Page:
The first term in the definition of [math]J(W,b)[/math] is an average sum-of-squares error term. The second term is a regularization term (also called a weight decay term) that tends to decrease the magnitude of the weights, and helps prevent overfitting.

- [math]\begin{align}J(W,b; x,y) = \frac{1}{2} \left\| h_{W,b}(x) - y \right\|^2.\end{align}[/math]

### 2014

- (Wikipedia, 2014) ⇒ http://en.wikipedia.org/wiki/backpropagation Retrieved:2014-9-23.
**Backpropagation**, an abbreviation for "backward propagation of errors", is a common method of training artificial neural networks used in conjunction with an optimization method such as gradient descent. The method calculates the gradient of a loss function with respects to all the weights in the network. The gradient is fed to the optimization method which in turn uses it to update the weights, in an attempt to minimize the loss function.Backpropagation requires a known, desired output for each input value in order to calculate the loss function gradient. It is therefore usually considered to be a supervised learning method, although it is also used in some unsupervised networks such as autoencoders. It is a generalization of the delta rule to multi-layered feedforward networks, made possible by using the chain rule to iteratively compute gradients for each layer. Backpropagation requires that the activation function used by the artificial neurons (or "nodes") be differentiable.

This article provides details on how backpropagation works. For programmers attempting to implement a system, the tutorials linked in the External Links may be more useful.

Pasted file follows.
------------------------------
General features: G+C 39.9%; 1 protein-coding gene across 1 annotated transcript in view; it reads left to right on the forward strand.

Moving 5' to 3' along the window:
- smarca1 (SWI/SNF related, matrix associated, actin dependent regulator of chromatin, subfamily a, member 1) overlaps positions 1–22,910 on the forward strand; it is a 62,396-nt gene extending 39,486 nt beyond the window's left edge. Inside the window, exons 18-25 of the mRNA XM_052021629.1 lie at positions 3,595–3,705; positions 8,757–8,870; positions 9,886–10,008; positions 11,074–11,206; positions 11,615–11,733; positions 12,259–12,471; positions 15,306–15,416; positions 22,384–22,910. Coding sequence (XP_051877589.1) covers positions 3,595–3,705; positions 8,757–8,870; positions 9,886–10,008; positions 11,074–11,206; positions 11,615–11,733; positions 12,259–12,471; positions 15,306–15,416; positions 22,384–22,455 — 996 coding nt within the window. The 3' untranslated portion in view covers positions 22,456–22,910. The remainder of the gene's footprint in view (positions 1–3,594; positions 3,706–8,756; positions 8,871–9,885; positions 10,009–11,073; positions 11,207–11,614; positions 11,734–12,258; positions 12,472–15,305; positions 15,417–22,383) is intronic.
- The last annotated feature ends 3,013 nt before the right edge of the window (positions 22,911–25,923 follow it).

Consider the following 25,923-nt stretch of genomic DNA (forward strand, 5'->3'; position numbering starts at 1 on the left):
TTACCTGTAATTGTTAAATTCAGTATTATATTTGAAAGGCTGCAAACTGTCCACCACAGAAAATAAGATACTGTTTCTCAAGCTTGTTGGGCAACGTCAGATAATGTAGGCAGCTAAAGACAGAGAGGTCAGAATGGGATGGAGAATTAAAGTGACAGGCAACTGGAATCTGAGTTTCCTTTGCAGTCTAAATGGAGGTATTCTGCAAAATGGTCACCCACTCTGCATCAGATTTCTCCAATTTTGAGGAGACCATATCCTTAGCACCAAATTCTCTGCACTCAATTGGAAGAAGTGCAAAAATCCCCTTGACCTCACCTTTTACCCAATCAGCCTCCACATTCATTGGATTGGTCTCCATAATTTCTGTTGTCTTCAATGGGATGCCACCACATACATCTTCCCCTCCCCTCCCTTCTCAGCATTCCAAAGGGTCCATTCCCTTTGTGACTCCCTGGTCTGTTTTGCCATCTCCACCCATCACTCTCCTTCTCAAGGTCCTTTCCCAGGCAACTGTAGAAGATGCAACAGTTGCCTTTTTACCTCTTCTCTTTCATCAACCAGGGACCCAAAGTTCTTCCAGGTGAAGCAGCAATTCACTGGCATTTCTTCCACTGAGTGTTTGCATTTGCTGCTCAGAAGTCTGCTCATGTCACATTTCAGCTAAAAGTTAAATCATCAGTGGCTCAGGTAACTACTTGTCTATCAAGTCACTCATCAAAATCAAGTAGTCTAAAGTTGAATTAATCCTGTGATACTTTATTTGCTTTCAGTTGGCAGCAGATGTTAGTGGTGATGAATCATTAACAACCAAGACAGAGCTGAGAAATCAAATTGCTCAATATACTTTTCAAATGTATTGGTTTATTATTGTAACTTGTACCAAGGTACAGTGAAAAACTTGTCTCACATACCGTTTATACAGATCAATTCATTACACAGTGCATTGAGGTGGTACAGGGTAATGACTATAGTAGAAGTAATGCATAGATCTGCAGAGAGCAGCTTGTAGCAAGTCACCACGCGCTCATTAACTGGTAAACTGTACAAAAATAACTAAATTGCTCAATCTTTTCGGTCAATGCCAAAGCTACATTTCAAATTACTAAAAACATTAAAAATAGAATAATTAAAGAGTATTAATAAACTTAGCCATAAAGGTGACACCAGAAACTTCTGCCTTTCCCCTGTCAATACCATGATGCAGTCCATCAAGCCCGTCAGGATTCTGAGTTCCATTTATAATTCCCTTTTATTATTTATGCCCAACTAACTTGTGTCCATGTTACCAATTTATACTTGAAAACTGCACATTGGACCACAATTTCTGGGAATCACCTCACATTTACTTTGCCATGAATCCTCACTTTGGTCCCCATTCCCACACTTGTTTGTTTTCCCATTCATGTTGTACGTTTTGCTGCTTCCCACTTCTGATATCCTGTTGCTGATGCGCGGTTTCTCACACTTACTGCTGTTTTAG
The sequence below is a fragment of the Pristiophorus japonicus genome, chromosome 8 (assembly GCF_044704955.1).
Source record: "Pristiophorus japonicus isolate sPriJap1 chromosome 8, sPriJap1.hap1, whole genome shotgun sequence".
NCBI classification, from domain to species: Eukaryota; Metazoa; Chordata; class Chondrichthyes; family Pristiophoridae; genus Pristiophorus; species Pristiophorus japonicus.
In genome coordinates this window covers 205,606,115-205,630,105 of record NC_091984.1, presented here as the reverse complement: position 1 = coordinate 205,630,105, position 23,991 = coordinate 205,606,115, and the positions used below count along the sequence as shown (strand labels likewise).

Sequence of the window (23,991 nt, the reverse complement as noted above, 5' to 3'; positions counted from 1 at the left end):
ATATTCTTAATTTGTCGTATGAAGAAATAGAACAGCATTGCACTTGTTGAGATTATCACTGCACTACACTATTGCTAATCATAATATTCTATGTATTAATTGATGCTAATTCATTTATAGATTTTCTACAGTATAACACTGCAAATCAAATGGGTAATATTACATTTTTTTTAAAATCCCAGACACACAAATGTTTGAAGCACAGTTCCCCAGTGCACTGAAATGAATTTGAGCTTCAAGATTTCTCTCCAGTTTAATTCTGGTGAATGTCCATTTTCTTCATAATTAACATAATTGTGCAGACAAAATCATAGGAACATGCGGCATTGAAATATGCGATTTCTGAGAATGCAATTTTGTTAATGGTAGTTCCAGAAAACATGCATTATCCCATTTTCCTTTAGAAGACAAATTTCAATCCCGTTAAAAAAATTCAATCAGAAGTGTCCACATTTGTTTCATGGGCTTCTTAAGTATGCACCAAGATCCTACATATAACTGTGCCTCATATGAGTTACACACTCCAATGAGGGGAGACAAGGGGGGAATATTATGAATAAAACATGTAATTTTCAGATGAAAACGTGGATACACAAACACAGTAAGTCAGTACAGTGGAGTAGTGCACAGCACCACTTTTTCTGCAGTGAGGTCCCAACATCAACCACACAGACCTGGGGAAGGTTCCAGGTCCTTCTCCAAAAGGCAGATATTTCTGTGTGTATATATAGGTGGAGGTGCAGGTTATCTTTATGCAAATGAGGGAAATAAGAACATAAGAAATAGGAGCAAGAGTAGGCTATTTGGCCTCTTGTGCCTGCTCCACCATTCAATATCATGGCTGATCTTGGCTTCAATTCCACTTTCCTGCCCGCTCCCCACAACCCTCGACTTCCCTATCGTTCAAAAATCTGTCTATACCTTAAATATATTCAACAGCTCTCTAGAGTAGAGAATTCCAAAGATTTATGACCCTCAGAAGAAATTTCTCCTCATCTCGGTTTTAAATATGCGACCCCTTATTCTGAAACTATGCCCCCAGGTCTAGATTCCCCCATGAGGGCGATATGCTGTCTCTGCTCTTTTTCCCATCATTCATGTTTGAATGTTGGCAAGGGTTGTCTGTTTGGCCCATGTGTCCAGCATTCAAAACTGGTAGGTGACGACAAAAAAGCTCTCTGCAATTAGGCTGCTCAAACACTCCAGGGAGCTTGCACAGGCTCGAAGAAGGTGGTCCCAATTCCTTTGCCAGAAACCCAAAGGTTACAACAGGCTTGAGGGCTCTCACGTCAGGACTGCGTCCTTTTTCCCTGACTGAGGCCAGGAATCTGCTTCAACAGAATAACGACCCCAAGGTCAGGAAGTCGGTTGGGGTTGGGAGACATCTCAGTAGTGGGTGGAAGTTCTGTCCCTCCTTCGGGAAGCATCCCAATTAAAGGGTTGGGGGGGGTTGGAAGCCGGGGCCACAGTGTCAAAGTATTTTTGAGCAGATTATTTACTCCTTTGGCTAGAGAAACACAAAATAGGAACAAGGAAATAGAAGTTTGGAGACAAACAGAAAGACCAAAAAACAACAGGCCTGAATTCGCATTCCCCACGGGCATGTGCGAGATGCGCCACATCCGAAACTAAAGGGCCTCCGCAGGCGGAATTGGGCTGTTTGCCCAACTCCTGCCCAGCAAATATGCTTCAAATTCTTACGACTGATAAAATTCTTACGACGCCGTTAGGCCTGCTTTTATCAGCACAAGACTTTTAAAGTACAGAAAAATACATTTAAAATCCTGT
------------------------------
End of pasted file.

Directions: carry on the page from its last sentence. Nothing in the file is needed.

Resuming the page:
### 2014b

- (IEEE Spectrum, 2014) ⇒ http://spectrum.ieee.org/robotics/artificial-intelligence/machinelearning-maestro-michael-jordan-on-the-delusions-of-big-data-and-other-huge-engineering-efforts/
- QUOTE: Michael I. Jordan: … The algorithm that has proved the most successful for deep learning is based on a technique called back propagation. You have these layers of processing units, and you get an output from the end of the layers, and you propagate a signal backwards through the layers to change all the parameters. It’s pretty clear the brain doesn’t do something like that. ...

### 1986

- (Rumlhart et al., 1986) ⇒ David E. Rumelhart, Geoffrey E. Hinton, and Ronald J. Williams. (1986). “internal representations by error propagation.” In: D. E. Rumelhart (editor) & James L. McClelland (editor). “Parallel Distributed Processing: Explorations in the Microstructure of Cognition. Volume 1: Foundations.” MIT Press. ISBN:026268053X
- ABSTRACT: We describe a new learning procedure, back-propagation, for networks of neuron-like units. The procedure repeatedly adjusts the weights of the connections in the network so as to minimize a measure of the difference between the actual output vector of the net and the desired output vector. As a result of the weight adjustments, internal ’hidden’ units which are not part of the input or output come to represent important features of the task domain, and the regularities in the task are captured by the interactions or these units. The ability to create useful new features distinguishes back-propagation from earlier, simpler methods such as the perceptron-convergence procedure.